Transoral endoscopic thyroidectomy using vestibular approach: A single center experienceSA Rege1, M Janesh1, S Surpam1, V Shivane2, A Arora1, A Singh1
1 Department of Surgery, Seth GS Medical College, Parel, Mumbai, Maharashtra, India
2 Department of Endocrinology, Seth GS Medical College, Parel, Mumbai, Maharashtra, India
Correspondence Address: Source of Support: None, Conflict of Interest: None DOI: 10.4103/jpgm.JPGM_117_18
Source of Support: None, Conflict of Interest: None
Keywords: Endoscopic thyroidectomy using vestibular approach, scar.free thyroidectomy, transoral endoscopic thyroidectomy
Thyroidectomy remains a very common procedure in everyday surgical practice to date. However, in recent times, there has been an increasing demand for better safety and better cosmesis. The use of endoscopes and endoscopic instruments for thyroid surgery has allowed surgeons to make small incisions and be minimally invasive.
Endoscopic thyroidectomy can be broadly classified into direct or cervical and indirect or extra-cervical approaches depending on the site of the incision. In the direct approach, a smaller incision is taken on the neck, and endoscopic instruments are used resulting in less surgical dissection and the technique is truly minimally invasive. Extra-cervical approaches such as those approaching from the breast or axilla result in the absence of a visible scar in the neck but require a large amount of surgical dissection. The transoral approach in which the access is through the vestibule of the mouth not only minimizes the surgical dissection but also results in a scar-less neck.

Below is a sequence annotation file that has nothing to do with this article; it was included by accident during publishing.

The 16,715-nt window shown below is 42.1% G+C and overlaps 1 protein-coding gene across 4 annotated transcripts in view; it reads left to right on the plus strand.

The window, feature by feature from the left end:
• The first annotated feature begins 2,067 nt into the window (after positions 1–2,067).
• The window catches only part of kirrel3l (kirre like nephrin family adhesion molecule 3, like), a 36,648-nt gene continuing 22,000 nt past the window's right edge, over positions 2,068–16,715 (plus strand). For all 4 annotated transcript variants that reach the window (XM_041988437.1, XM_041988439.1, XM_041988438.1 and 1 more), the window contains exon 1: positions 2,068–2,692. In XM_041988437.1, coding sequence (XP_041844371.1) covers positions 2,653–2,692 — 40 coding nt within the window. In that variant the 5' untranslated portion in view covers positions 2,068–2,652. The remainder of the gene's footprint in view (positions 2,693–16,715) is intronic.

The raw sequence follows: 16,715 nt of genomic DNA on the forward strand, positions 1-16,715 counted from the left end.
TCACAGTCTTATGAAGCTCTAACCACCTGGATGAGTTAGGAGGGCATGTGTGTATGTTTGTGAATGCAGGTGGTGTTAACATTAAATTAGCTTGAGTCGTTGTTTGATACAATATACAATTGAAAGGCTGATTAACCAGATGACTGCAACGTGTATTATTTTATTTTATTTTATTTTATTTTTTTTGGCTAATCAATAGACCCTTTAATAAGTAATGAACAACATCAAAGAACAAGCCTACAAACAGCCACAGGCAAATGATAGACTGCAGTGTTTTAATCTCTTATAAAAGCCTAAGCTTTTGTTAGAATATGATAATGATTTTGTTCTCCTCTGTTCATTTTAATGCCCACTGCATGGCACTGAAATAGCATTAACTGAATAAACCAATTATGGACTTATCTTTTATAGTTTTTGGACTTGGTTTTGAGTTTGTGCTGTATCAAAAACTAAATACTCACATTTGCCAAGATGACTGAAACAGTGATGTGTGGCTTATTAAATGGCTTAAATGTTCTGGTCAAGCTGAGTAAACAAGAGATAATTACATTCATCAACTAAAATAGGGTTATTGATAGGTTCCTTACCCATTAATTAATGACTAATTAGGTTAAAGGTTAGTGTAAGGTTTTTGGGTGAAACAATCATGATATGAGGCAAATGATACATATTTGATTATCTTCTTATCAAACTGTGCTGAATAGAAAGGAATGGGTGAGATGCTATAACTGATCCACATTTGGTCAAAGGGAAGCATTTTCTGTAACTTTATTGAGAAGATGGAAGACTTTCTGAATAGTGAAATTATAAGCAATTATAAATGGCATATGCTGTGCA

This article describes our initial experience with transoral endoscopic thyroidectomy using vestibular approach in a tertiary care hospital on ten patients.
From May 2016 to December 2017, the procedure has been done in ten selected patients by a single surgical unit in the department of General Surgery in our hospital, which is a tertiary referral center. Informed consent was obtained from all the patients undergoing the procedure, and the study has been approved by the ethics committee of our institute.
Indications were small sized (each individual lobe <4 cm) Bethesda class 2 benign thyroid disease such as solitary nodular goiter or multi-nodular goiter, small sized (each individual lobe <4 cm) Bethesda class 3 swellings requiring lobectomy, and thyroid cyst recurring after two sonography guided aspirations. A toxic goiter is not a contraindication for this procedure. Absolute contraindications were (1) previous history of surgery or radiation to the neck and (2) patient unfit for anesthesia. Biopsy proven or highly suspicious of malignant disease (Bethesda classes 4 to 6) is a relative contraindication.
The procedure was done under general anesthesia with nasotracheal intubation with north pole ivory endotracheal tube. The anesthesia machine was kept on the right side, so that the gas pipes did not interfere with the surgeon's position. Injectable amoxicillin/clavulanic acid (1.2 g) was used as a prophylactic antibiotic at the time of induction. The patient was placed in supine position with more extension at atlantoaxial joint than required for conventional technique so as to have the chin and the thyroid cartilage at the same level. However, 15° to 20° reverse trendelenburg position ensured less congestion at the head end [Figure 1].
The camera and the monitor were placed at the foot end of the patient, with the surgeon at the head end with camera surgeon next to him. The oral cavity was cleaned with dilute betadine, and 5 ml of 0.25% bupivacaine with adrenaline was injected submucosally in the vestibule in the inter-canine area.